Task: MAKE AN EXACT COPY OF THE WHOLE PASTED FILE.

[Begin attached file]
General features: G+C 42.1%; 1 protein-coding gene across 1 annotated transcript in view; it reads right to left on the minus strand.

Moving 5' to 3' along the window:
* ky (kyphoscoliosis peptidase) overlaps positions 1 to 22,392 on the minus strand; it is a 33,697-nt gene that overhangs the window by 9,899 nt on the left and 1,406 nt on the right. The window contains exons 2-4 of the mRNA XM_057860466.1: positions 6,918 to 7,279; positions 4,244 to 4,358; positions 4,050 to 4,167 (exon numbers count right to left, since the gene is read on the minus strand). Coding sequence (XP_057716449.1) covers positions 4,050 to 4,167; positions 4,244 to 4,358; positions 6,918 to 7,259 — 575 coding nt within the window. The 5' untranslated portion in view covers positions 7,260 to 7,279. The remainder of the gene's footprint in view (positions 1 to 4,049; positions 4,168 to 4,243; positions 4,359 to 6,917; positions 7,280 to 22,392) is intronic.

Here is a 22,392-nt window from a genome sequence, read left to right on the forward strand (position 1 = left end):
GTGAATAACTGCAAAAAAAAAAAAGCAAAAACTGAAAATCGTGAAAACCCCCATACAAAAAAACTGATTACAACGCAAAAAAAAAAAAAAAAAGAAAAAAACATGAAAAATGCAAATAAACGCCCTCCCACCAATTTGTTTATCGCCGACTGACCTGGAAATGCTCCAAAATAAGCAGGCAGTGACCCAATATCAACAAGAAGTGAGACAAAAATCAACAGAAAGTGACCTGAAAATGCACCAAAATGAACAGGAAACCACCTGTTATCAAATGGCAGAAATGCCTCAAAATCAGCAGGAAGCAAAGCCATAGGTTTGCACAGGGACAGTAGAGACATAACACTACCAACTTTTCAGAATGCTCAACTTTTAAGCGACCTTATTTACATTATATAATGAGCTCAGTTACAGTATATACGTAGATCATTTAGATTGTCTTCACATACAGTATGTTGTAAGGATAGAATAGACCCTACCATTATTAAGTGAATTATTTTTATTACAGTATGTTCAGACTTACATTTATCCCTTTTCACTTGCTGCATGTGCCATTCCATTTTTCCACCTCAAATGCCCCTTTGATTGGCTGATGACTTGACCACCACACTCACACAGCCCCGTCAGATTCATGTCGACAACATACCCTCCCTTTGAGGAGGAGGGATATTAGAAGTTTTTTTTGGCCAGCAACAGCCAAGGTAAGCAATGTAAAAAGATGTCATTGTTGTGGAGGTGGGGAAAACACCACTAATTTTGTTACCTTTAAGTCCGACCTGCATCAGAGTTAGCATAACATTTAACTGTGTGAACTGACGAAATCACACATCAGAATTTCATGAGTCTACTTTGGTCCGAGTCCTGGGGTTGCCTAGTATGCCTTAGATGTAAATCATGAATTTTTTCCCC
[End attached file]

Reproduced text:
General features: G+C 42.1%; 1 protein-coding gene across 1 annotated transcript in view; it reads right to left on the minus strand.

Moving 5' to 3' along the window:
* ky (kyphoscoliosis peptidase) overlaps positions 1 to 22,392 on the minus strand; it is a 33,697-nt gene that overhangs the window by 9,899 nt on the left and 1,406 nt on the right. The window contains exons 2-4 of the mRNA XM_057860466.1: positions 6,918 to 7,279; positions 4,244 to 4,358; positions 4,050 to 4,167 (exon numbers count right to left, since the gene is read on the minus strand). Coding sequence (XP_057716449.1) covers positions 4,050 to 4,167; positions 4,244 to 4,358; positions 6,918 to 7,259 — 575 coding nt within the window. The 5' untranslated portion in view covers positions 7,260 to 7,279. The remainder of the gene's footprint in view (positions 1 to 4,049; positions 4,168 to 4,243; positions 4,359 to 6,917; positions 7,280 to 22,392) is intronic.

Here is a 22,392-nt window from a genome sequence, read left to right on the forward strand (position 1 = left end):
GTGAATAACTGCAAAAAAAAAAAAGCAAAAACTGAAAATCGTGAAAACCCCCATACAAAAAAACTGATTACAACGCAAAAAAAAAAAAAAAAAGAAAAAAACATGAAAAATGCAAATAAACGCCCTCCCACCAATTTGTTTATCGCCGACTGACCTGGAAATGCTCCAAAATAAGCAGGCAGTGACCCAATATCAACAAGAAGTGAGACAAAAATCAACAGAAAGTGACCTGAAAATGCACCAAAATGAACAGGAAACCACCTGTTATCAAATGGCAGAAATGCCTCAAAATCAGCAGGAAGCAAAGCCATAGGTTTGCACAGGGACAGTAGAGACATAACACTACCAACTTTTCAGAATGCTCAACTTTTAAGCGACCTTATTTACATTATATAATGAGCTCAGTTACAGTATATACGTAGATCATTTAGATTGTCTTCACATACAGTATGTTGTAAGGATAGAATAGACCCTACCATTATTAAGTGAATTATTTTTATTACAGTATGTTCAGACTTACATTTATCCCTTTTCACTTGCTGCATGTGCCATTCCATTTTTCCACCTCAAATGCCCCTTTGATTGGCTGATGACTTGACCACCACACTCACACAGCCCCGTCAGATTCATGTCGACAACATACCCTCCCTTTGAGGAGGAGGGATATTAGAAGTTTTTTTTGGCCAGCAACAGCCAAGGTAAGCAATGTAAAAAGATGTCATTGTTGTGGAGGTGGGGAAAACACCACTAATTTTGTTACCTTTAAGTCCGACCTGCATCAGAGTTAGCATAACATTTAACTGTGTGAACTGACGAAATCACACATCAGAATTTCATGAGTCTACTTTGGTCCGAGTCCTGGGGTTGCCTAGTATGCCTTAGATGTAAATCATGAATTTTTTCCCC